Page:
Thank you for the thought provoking comments rdu flyer and Flitcraft. Maybe I'll go with a Tri-Star first and experiment. I do have an Absolute Strap with my Co-Pilot...I know it's overkill for such a small bag but I knew I could order a simple strap with my next bag order and just switch the Absolute Strap for the larger bag. I find the Absolute strap actually a little too wide for my shoulders and it can be uncomfortable, but that is probably just me. ("Thin" shoulders?)

    I can appreciate having the backpack straps when you are standing in a long line and with a bag - be it heavy or cumbersome or both! - it is not comfortable to switch it back and forth between each shoulder. Just have to remember to hold in the abs to compensate for the weight on the back.

  6. #6
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    Sep 2008
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    Maria, Just wait till you use the Absolute Strap with a weighty bag--that's where it shines. The grippiness keeps the strap from slipping off the shoulders, the width distributes the weight painlessly over your shoulder area, and the 'give' in the strap acts like a shock absorber when moving with the bag. When using it with the Tristar (or Aeronaut or Western Flyer, for that matter), I use it across my body. That way, when waiting in line, I can use the grap handle on the top of the bag in my left hand to support a bit of the weight of the bag as well.
    Western Flyer (crimsom) with Absolute strap, Zephyr (black), Medium Cafe Bag (steel/olive), Shop Bags (solar, steel), Large Cafe bag (navy/cayenne), Small café bag (forest), Tristars (steel/solar and indigo/solar),Aeronaut (steel), Side Effects (old skool black cordura, olive parapack), Imagos (steel, cork, wasabi, and aubergine, hemp, steel), Dyneema Western Flyer (Nordic/Steel) and miscellaneous packing cubes, pouches, etc.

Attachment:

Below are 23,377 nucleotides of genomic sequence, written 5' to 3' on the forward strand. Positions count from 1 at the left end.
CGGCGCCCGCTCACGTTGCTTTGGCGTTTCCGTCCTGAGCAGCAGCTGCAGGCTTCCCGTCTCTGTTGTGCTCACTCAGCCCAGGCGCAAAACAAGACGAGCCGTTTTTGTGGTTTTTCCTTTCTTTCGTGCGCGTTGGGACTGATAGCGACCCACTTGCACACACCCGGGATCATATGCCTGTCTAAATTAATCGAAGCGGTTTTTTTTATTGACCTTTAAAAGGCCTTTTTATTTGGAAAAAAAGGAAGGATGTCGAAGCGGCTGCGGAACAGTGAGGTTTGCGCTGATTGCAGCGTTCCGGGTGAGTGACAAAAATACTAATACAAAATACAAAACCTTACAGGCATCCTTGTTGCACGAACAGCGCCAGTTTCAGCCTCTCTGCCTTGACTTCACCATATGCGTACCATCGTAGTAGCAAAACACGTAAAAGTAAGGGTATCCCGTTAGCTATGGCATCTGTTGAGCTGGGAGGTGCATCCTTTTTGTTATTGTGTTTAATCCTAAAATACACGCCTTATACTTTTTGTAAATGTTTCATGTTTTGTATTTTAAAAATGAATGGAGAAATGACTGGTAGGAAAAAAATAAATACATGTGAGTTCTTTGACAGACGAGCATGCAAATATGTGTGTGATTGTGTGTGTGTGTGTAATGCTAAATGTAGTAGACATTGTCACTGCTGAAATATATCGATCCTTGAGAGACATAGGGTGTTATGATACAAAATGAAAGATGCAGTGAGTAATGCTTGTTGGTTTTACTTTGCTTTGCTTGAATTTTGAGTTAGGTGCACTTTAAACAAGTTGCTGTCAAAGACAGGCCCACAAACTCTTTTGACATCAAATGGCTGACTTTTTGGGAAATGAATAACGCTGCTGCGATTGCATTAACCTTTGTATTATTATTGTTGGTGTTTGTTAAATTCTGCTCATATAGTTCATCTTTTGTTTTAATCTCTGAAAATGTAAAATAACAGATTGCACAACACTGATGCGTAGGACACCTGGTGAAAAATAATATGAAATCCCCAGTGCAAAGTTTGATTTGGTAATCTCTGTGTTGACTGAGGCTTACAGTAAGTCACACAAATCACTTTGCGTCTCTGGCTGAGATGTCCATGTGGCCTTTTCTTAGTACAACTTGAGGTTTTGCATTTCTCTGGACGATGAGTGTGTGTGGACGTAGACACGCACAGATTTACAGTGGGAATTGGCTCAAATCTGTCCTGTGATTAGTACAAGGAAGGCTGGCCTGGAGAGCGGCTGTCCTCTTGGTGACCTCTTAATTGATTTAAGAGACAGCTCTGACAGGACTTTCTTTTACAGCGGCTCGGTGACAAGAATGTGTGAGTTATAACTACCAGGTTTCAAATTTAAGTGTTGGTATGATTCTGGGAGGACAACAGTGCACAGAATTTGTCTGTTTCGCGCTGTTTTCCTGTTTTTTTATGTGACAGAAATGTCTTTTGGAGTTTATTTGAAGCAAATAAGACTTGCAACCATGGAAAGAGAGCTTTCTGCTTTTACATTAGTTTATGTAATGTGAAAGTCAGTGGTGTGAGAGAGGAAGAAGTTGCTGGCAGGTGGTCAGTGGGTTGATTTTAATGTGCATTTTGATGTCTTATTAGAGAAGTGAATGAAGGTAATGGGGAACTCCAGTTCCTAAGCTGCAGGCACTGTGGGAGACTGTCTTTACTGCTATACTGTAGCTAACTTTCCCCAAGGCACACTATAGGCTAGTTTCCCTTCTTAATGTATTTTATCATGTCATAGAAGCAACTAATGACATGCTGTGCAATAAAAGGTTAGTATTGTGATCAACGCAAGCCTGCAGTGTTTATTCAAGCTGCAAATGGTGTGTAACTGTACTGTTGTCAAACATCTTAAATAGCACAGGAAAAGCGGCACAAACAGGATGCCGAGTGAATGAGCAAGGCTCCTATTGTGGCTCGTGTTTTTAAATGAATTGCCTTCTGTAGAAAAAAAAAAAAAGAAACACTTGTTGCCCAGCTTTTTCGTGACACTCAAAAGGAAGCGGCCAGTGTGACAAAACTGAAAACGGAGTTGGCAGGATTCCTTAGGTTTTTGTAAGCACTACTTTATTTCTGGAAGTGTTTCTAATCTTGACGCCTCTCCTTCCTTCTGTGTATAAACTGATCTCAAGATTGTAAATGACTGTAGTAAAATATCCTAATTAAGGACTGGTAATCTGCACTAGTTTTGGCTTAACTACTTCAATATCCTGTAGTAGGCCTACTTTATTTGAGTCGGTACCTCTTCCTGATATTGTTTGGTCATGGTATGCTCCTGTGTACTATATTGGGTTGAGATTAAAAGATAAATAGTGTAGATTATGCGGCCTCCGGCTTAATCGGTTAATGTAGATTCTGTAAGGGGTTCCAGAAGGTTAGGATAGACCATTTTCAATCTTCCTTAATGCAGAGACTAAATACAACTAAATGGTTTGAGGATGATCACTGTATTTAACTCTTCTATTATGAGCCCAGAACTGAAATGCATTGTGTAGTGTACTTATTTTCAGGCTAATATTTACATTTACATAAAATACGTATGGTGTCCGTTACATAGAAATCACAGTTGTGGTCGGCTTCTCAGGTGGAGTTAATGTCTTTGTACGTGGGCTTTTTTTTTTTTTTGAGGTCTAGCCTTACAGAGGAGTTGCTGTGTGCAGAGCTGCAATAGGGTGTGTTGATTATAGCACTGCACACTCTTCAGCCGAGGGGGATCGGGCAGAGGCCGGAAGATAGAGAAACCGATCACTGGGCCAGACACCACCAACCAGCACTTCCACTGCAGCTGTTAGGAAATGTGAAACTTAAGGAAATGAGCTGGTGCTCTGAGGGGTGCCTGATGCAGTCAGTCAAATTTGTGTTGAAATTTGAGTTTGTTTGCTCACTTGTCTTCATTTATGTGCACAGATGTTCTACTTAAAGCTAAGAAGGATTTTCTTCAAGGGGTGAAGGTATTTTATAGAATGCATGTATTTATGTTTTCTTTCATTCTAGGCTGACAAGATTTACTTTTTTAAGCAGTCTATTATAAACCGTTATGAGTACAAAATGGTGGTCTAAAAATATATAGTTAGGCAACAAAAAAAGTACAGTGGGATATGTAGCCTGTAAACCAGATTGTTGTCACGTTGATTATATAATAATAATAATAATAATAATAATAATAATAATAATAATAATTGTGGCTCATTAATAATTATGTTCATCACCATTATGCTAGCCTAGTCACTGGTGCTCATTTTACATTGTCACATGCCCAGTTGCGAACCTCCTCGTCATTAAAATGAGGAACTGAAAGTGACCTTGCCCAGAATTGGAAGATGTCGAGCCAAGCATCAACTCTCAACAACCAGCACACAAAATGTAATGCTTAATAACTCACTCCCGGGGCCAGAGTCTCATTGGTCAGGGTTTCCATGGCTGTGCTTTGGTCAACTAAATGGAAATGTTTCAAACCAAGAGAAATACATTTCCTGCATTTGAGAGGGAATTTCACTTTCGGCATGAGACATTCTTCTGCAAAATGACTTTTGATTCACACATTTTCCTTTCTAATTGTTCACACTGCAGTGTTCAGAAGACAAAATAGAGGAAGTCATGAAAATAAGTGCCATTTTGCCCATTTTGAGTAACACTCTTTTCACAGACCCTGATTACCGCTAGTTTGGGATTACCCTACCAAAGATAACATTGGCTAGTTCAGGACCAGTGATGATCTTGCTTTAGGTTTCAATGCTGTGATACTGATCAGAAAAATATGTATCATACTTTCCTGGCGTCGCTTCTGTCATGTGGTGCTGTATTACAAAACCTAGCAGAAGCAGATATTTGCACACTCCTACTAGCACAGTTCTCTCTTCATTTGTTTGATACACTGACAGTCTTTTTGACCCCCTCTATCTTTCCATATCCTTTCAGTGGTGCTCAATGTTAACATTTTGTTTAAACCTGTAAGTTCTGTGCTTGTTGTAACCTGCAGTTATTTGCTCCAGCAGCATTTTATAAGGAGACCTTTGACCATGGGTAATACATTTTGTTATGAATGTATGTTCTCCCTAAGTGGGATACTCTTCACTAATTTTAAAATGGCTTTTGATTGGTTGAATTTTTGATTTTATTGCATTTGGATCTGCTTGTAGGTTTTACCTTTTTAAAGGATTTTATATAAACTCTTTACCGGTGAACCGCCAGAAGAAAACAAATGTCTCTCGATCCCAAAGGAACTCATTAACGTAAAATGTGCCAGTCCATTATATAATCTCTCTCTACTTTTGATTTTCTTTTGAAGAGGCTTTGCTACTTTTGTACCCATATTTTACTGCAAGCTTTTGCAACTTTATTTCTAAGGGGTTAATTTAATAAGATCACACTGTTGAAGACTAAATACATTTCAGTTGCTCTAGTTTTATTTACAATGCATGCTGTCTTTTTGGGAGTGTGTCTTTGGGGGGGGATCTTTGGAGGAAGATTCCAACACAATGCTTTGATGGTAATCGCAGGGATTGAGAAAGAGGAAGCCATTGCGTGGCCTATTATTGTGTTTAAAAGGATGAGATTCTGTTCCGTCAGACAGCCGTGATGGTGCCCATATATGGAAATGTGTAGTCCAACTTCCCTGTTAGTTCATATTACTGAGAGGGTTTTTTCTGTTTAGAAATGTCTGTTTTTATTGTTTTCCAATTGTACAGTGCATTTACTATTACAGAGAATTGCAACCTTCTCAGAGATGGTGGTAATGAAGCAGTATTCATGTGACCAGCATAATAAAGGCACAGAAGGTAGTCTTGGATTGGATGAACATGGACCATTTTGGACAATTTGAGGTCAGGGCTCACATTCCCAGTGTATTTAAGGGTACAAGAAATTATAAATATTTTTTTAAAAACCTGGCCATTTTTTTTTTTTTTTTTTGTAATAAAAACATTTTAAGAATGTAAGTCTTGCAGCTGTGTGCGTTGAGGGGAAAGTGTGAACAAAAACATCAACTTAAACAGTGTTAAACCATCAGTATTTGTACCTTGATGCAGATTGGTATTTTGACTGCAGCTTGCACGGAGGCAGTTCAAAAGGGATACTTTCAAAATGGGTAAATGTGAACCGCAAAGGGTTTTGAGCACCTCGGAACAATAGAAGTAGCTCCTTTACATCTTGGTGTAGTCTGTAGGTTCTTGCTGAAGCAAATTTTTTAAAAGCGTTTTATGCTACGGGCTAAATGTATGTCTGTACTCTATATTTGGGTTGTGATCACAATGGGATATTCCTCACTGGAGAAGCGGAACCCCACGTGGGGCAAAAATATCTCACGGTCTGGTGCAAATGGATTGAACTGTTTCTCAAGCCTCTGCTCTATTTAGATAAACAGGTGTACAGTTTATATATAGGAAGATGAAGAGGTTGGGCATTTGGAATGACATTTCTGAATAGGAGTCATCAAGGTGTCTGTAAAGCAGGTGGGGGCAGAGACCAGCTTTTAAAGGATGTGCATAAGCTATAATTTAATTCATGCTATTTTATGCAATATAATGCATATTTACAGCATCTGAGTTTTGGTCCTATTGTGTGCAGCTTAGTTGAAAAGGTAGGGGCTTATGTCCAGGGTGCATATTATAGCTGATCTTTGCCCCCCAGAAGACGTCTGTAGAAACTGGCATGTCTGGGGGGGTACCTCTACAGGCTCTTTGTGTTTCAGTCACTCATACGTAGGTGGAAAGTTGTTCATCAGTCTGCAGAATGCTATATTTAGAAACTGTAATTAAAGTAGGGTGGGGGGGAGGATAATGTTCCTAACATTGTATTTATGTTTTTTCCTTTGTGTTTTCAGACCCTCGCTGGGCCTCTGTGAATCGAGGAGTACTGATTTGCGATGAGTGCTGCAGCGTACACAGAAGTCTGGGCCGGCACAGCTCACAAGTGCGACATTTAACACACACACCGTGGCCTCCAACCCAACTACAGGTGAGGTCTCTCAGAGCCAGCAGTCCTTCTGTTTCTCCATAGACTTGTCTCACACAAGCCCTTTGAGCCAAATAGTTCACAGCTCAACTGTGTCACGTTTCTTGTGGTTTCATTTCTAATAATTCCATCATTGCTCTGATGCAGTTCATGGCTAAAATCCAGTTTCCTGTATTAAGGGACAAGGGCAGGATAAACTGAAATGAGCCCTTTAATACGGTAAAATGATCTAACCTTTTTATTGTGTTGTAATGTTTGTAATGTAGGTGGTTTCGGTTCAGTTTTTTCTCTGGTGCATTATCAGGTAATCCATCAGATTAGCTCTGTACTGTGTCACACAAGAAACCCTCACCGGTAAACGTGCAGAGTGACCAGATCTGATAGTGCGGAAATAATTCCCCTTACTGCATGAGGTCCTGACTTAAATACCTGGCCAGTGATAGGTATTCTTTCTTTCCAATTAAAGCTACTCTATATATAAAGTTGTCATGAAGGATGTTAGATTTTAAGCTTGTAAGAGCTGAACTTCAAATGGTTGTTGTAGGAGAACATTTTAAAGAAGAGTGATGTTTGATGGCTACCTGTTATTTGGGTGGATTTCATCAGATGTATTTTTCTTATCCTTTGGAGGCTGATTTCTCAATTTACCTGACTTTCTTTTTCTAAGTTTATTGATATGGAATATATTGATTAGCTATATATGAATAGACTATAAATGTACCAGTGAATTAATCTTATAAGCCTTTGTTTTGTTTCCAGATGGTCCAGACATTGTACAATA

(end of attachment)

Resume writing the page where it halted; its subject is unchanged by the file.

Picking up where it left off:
7. #7
    Registered User Maria's Avatar
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    Dec 2010
    Location
    Toronto, Canada
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    439
    Yes, the Absolute Strap lives up to all the positive reviews. To compare - I tried lifting my stuffed Co-Pilot by the handle, and then with the AB in hand - it did feel "springier"!

    So I can adjust the strap to handle the bag across the body? This makes me think of my two future purchases. The Tri-Star with the backpack straps for when I have more to carry for the backpack straps may come in handy waiting in long lines at the airport. PLUS perhaps the Western Flyer without the straps so I can place is across the body ... also nice to have the two bags for choice / options. (I like the idea of the Western Flyer with the back pockets - for a magazine, and boarding passes being held close to the body for security but easy access.)

    Thanks Flitcraft!

    Now...what colour?

  8. #8
    Registered User
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    Dec 2007
    Location
    Southeastern NC
    Posts
    408
    Having had the opportunity to use both a Western Flyer and TriStar, going with the TriStar first is a good move. It will provide more flexibility in what/how much to take when you travel (within limits of course!). The extra weight of the TriStar is not really noticeable on those short trips where the Western Flyer shines, and the extra space available with the TriStar for longer trips outweighs (forgive the pun) the weight advantage of the Western Flyer. The TriStar does quite nicely with smaller loads - even overnight trips. I don't think you'd be sorry getting the TriStar first

  9. #9
    Registered User
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    Nov 2008
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    49
    Quote Originally Posted by rabergnc View Post
    The TriStar does quite nicely with smaller loads - even overnight trips. I don't think you'd be sorry getting the TriStar first
    This was a nice surprise about the TriStar. It keeps it shape and handles smaller loads really well. I can take it half loaded, strap the packing cube in the back compartment and clothing arrives with no additional wrinkles, even when it's only a couple of pieces. Very impressive.